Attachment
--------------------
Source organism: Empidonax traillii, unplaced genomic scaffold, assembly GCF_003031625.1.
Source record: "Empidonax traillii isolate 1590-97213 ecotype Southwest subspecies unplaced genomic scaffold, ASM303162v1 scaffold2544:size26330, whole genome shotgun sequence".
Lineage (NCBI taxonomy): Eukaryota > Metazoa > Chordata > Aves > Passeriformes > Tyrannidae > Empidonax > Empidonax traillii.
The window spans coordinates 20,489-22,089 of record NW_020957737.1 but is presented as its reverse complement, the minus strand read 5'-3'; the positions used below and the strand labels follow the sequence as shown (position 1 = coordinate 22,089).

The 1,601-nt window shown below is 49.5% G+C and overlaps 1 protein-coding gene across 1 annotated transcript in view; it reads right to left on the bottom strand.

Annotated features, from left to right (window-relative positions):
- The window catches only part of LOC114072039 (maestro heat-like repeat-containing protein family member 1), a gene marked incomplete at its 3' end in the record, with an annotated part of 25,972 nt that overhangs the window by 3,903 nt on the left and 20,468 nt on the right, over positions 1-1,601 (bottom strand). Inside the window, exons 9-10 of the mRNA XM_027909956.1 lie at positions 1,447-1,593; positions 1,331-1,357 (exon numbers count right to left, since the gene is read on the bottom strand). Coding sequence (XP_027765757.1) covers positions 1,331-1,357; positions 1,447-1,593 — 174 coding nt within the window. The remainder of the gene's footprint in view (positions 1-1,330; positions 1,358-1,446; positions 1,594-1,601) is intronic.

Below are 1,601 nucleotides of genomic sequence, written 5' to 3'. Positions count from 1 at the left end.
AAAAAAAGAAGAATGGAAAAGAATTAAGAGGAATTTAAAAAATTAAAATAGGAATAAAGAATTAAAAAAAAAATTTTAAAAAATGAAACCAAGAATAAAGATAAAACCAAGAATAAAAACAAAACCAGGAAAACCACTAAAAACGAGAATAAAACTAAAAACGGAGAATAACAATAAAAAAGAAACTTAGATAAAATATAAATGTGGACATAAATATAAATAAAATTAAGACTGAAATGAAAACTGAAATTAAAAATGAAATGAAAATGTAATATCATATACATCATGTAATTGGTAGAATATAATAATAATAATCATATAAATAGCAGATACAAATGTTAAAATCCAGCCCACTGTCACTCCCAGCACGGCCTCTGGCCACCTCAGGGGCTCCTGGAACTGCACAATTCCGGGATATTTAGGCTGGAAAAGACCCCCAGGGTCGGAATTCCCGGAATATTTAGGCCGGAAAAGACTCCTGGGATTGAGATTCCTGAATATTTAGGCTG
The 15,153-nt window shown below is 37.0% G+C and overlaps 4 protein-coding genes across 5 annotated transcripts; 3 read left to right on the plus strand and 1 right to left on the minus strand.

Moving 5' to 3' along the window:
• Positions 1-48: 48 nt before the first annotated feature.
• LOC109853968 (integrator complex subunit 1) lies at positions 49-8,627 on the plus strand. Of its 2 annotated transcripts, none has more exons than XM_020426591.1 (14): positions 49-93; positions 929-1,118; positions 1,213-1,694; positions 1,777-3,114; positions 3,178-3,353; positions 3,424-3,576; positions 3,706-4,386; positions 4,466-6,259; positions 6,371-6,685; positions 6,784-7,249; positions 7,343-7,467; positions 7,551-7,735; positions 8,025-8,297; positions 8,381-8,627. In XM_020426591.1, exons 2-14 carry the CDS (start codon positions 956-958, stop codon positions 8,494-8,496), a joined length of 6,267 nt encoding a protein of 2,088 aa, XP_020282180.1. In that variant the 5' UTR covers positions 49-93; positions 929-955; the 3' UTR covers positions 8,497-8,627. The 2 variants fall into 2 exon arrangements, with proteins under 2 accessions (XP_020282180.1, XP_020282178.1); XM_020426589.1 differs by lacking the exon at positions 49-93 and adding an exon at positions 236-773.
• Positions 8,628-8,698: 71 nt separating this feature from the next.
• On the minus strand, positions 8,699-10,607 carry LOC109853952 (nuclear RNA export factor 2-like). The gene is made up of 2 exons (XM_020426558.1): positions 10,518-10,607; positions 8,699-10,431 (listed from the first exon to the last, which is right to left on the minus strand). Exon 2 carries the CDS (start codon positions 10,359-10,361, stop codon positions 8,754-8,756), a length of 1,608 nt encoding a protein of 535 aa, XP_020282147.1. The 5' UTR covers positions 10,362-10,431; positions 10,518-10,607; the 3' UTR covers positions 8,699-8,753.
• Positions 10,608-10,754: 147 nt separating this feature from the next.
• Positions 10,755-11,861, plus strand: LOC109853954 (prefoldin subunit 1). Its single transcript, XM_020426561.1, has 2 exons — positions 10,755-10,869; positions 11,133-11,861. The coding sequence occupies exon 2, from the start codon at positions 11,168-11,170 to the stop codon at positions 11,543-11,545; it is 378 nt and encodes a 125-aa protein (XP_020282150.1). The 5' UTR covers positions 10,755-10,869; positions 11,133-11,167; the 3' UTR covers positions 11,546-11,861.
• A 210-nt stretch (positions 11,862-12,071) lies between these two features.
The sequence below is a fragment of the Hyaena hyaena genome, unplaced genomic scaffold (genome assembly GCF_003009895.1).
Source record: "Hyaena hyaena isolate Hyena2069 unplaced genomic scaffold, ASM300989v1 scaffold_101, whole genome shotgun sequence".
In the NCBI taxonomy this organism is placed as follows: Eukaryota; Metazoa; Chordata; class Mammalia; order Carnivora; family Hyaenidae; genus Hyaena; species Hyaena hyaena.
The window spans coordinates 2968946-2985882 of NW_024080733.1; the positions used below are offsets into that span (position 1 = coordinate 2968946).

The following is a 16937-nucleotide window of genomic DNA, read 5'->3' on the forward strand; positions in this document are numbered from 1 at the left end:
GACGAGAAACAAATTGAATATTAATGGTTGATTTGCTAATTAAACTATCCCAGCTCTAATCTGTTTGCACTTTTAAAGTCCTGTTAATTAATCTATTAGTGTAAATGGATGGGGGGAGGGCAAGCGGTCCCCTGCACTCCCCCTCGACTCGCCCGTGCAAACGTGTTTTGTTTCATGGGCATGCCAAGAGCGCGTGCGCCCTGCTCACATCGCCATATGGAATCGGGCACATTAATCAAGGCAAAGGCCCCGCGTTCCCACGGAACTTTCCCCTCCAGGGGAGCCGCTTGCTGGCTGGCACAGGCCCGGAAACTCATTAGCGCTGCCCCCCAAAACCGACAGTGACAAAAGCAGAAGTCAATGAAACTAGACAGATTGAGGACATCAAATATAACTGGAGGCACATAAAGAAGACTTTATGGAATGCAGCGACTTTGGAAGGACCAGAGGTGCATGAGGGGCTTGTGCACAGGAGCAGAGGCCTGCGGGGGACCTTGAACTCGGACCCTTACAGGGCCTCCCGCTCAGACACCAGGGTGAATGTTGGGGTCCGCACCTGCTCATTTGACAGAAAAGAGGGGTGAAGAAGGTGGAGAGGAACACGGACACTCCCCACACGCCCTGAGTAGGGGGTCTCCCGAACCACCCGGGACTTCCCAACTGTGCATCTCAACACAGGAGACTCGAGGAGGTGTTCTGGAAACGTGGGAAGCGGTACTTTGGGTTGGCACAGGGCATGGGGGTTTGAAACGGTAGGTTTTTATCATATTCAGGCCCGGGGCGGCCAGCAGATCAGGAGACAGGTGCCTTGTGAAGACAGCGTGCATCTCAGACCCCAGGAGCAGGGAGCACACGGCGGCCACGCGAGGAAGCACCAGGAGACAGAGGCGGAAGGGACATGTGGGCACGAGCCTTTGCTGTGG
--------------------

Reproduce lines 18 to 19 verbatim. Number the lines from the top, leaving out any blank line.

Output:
• A 210-nt stretch (positions 11,862-12,071) lies between these two features.
The sequence below is a fragment of the Hyaena hyaena genome, unplaced genomic scaffold (genome assembly GCF_003009895.1).